Emergency Supplies Needed for War Displaced
Grassroots International has assumed as its priority raising funds urgently needed to support ERREC's humanitarian effort. The budget needed to cover basic needs over the six months between June-December 2000 is $182,947,463 U.S. dollars. ERREC cautions that this figure is based on the expectation that the fighting is over and at least some of the refugees can return home and resume their lives.
Food needs alone for this period are estimated to cost over $78 million U.S. dollars - a figure that will surely rise as the rains fall on uncultivated fields.
The UNDP will order relief supplies and charter necessary cargo flights to Asmara. ERREC is responsible for coordination and delivery, based on areas of greatest need at the time the supplies reach Eritrea.
A UN Flash Appeal, expected to be issued soon, will assess food requirements and other emergency needs. Various international organizations such as WFP, UNICEF, UNHCR and others, are working with ERREC and the Eritrean government to develop long-term recovery and rehabilitation plans. These will be critical to ensure the survival of Eritreans, whose livelihoods have been destroyed by this war.
Medicines and Medical Supplies needed
Three hospitals in Senafe, Barentu and Tessenei, in addition to 32 health centers and health stations in other areas have been looted and destroyed by Ethiopian troops.
Medical supplies and equipment - estimated at $15 million U.S. dollars - are critically needed. Grassroots International has received a list of medicines and medical equipment needed in Eritrea and is working with relief organizations in the US to procure supplies and arrange shipment.
The Role of Grassroots' Partner Organizations
Grassroots International has assumed as its second priority raising funds urgently needed by NUEYS, NUEW and NCEW to support and complement the work of ERREC in the humanitarian effort. These organizations will play a key role in the next difficult and demanding phases of Eritrea's reconstruction.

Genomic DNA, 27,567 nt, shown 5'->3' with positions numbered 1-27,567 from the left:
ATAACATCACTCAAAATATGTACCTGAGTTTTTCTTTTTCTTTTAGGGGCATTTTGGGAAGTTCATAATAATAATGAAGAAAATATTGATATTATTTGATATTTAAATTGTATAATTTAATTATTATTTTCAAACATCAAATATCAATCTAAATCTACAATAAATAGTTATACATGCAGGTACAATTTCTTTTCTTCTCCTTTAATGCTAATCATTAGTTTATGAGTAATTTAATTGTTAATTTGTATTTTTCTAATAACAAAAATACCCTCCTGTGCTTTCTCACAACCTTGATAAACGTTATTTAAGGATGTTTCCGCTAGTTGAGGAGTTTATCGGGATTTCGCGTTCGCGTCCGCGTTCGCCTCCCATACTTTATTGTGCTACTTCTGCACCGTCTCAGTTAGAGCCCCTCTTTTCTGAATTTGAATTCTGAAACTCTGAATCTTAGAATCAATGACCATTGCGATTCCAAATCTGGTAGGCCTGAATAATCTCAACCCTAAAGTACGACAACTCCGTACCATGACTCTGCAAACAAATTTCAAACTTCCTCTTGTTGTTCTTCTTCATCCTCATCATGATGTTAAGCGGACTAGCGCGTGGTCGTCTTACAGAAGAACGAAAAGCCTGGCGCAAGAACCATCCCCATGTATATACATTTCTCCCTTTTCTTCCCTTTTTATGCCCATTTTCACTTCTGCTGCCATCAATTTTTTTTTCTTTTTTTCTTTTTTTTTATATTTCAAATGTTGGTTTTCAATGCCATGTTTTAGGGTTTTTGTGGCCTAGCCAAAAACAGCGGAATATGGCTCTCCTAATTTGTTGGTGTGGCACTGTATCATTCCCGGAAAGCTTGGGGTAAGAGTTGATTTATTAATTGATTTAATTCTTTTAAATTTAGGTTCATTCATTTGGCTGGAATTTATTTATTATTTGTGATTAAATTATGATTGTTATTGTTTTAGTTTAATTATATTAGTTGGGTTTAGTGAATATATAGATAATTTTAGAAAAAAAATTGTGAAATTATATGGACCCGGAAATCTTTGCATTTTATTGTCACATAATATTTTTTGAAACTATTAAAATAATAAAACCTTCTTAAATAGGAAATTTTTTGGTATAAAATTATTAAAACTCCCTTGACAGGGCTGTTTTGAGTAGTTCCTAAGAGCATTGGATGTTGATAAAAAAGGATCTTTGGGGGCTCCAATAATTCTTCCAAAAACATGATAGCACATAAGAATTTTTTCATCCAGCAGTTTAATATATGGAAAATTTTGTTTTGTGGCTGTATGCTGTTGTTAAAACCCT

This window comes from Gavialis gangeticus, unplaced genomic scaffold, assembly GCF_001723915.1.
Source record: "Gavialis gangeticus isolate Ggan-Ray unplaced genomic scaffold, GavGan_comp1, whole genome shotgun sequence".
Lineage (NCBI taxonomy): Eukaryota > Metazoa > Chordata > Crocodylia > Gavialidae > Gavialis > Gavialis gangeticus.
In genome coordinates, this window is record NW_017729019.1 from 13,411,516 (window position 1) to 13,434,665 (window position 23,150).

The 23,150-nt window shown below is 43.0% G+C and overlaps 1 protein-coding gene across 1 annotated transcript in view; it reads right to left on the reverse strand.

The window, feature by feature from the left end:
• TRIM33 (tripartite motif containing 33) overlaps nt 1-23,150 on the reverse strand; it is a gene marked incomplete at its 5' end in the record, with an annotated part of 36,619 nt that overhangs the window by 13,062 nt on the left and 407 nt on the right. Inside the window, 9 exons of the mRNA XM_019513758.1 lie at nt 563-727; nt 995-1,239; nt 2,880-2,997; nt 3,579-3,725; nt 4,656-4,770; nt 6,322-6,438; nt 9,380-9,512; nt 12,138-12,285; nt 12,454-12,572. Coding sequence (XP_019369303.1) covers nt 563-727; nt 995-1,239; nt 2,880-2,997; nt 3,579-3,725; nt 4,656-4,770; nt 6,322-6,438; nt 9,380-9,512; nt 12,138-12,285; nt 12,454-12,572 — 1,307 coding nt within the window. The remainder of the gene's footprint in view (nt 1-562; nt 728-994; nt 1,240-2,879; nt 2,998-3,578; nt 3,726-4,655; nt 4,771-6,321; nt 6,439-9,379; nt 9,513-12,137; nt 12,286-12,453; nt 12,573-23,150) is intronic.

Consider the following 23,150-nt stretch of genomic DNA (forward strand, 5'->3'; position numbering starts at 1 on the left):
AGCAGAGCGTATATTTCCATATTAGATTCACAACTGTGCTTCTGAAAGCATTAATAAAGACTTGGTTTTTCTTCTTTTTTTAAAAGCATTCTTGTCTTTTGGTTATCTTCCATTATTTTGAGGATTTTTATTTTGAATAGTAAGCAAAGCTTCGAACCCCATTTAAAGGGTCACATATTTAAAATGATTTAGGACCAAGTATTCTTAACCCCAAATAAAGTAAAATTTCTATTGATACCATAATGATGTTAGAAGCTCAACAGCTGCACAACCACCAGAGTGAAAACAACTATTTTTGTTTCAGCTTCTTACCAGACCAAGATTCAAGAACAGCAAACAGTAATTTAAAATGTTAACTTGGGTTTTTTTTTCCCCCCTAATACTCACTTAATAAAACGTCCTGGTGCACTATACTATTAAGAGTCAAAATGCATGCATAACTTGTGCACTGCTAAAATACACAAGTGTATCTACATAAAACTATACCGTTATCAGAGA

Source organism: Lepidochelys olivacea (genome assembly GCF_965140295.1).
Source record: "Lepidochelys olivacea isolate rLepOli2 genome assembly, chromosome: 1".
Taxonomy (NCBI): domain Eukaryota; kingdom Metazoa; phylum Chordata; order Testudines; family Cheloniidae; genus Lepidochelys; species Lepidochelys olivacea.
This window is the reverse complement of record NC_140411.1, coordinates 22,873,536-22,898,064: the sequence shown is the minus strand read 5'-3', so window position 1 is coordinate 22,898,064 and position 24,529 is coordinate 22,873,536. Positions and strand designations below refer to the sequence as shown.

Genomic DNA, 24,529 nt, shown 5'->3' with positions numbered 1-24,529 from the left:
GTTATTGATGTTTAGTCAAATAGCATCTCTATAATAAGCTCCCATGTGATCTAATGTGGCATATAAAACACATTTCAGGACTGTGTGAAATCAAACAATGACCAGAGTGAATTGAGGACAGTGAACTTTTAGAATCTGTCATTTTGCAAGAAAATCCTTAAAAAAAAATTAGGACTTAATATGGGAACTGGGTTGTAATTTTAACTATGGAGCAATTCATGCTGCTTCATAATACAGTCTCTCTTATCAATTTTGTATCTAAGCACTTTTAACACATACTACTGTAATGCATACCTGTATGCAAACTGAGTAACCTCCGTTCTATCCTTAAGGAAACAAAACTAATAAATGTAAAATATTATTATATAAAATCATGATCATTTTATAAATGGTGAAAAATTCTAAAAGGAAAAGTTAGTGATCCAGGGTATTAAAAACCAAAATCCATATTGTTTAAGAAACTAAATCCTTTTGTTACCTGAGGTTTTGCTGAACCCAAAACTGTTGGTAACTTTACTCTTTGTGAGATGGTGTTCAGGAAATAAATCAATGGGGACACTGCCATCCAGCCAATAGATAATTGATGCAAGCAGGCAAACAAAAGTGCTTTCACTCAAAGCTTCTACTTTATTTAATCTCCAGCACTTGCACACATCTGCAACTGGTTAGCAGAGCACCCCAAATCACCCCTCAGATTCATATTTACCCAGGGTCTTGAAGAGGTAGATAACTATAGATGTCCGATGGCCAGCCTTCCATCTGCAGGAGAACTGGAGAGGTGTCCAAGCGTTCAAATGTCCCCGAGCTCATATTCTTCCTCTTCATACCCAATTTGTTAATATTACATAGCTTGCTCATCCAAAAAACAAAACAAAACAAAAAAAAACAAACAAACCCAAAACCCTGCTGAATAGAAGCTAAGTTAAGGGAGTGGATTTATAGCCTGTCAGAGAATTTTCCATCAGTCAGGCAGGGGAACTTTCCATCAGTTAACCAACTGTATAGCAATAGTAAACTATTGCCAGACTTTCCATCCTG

NUEYS Committee for Displaced Eritreans
The National Union of Eritrean Youth and Students is involving young people in caring for displaced communities. The youth will assist humanitarian NGOs working in the camps in delivering goods, extending pipe-lines for water, and training in First Aid, nutrition, and sanitation. Once people are allowed to go home, these youth will play a critical role in helping people's reintegration into their communities.
"It is a committee with limited resources but abundant positive energy that will bring great change," said one young man.
NUEW's Appeal to the International Community
The National Union of Eritrean Women issued an appeal to the international community on June 1. It warned of the disastrous effects of war on the health and well-being of women and children. The Appeal states, "On behalf of the displaced communities of women and children in Eritrea, the National Union of Eritrean Women calls upon the international community to:
1. Take all necessary proactive measures to stop Ethiopia's blatant invasion of Eritrea, a sovereign nation and member of the United Nations.
2. Respond immediately to the humanitarian crisis in Eritrea, where hundreds of thousands of women and children are suffering immensely due to the flagrant invasion of their homeland."
NUEW is developing its plans to work alongside ERREC to serve displaced women in this war.
The National Confederation of Eritrean Workers (NCEW) continues to support displaced workers with training opportunities.